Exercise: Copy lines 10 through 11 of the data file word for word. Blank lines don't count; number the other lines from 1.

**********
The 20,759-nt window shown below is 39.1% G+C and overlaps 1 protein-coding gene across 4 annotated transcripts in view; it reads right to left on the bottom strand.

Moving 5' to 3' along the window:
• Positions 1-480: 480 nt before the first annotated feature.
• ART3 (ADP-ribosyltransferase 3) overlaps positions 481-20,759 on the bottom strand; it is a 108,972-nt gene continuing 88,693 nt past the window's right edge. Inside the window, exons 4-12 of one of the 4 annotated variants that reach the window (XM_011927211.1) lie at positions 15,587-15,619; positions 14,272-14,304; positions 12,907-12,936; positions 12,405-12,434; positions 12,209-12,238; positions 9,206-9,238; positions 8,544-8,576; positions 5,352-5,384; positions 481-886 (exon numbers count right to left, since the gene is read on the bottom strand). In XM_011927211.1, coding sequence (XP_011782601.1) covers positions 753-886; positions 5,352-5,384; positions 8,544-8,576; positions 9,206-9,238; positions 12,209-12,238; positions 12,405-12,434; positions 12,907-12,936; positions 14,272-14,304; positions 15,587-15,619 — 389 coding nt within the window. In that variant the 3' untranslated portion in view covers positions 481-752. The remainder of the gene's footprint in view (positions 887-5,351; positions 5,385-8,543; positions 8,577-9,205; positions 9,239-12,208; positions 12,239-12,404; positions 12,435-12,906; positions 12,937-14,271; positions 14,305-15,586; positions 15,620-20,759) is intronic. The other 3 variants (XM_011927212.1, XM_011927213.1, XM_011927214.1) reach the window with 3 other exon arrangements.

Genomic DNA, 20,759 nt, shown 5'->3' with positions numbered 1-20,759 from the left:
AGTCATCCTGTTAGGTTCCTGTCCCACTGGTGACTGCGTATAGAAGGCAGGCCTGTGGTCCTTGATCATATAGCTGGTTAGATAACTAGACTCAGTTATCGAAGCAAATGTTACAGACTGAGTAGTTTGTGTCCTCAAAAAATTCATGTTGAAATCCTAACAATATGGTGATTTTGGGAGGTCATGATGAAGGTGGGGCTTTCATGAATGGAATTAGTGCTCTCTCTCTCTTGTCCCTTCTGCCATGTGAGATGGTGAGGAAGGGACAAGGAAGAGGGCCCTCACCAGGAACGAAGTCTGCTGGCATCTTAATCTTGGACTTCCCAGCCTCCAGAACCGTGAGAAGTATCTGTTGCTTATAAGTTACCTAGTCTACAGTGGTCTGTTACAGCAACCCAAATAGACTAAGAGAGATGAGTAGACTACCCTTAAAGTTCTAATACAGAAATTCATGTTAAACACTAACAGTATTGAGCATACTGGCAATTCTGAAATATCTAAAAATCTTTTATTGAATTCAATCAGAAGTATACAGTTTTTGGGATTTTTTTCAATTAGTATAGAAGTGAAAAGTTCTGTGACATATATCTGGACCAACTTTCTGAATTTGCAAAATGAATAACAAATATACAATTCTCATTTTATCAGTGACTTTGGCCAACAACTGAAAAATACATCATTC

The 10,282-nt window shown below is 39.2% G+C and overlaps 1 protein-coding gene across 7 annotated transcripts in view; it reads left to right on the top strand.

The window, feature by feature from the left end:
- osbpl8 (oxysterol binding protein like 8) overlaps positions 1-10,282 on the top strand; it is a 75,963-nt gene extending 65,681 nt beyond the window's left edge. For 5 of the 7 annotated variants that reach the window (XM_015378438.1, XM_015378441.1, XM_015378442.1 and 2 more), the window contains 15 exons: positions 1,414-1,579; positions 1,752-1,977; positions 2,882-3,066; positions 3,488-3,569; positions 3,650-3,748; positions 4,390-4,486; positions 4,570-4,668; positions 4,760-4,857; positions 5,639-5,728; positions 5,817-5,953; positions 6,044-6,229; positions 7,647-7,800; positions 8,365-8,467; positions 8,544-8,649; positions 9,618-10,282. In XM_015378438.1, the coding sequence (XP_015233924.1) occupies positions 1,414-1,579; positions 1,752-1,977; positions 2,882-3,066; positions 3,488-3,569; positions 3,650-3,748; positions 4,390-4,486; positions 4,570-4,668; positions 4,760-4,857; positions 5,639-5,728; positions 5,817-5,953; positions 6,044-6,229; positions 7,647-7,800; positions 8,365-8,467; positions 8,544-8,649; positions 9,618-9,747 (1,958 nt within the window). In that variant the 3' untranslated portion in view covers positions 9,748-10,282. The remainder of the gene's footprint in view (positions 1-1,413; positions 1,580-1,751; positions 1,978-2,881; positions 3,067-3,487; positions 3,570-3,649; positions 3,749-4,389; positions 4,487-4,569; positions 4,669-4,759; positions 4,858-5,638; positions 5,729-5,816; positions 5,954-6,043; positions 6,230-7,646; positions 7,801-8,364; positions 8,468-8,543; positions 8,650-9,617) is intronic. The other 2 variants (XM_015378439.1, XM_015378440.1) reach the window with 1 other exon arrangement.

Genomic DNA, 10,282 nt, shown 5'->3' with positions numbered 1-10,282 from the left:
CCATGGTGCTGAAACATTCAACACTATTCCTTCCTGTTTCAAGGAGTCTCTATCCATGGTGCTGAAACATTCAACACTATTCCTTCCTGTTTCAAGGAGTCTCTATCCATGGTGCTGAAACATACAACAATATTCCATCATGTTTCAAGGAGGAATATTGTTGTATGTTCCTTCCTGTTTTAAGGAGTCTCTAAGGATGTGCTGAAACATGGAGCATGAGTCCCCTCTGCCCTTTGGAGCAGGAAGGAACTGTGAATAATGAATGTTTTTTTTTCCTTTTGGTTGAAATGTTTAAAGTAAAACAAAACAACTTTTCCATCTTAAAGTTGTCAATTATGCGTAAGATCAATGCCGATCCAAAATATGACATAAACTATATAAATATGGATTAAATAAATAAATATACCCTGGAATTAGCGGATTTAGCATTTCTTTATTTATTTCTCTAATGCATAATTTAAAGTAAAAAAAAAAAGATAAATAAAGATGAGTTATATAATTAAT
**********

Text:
Genomic DNA, 10,282 nt, shown 5'->3' with positions numbered 1-10,282 from the left:
CCATGGTGCTGAAACATTCAACACTATTCCTTCCTGTTTCAAGGAGTCTCTATCCATGGTGCTGAAACATTCAACACTATTCCTTCCTGTTTCAAGGAGTCTCTATCCATGGTGCTGAAACATACAACAATATTCCATCATGTTTCAAGGAGGAATATTGTTGTATGTTCCTTCCTGTTTTAAGGAGTCTCTAAGGATGTGCTGAAACATGGAGCATGAGTCCCCTCTGCCCTTTGGAGCAGGAAGGAACTGTGAATAATGAATGTTTTTTTTTCCTTTTGGTTGAAATGTTTAAAGTAAAACAAAACAACTTTTCCATCTTAAAGTTGTCAATTATGCGTAAGATCAATGCCGATCCAAAATATGACATAAACTATATAAATATGGATTAAATAAATAAATATACCCTGGAATTAGCGGATTTAGCATTTCTTTATTTATTTCTCTAATGCATAATTTAAAGTAAAAAAAAAAAGATAAATAAAGATGAGTTATATAATTAAT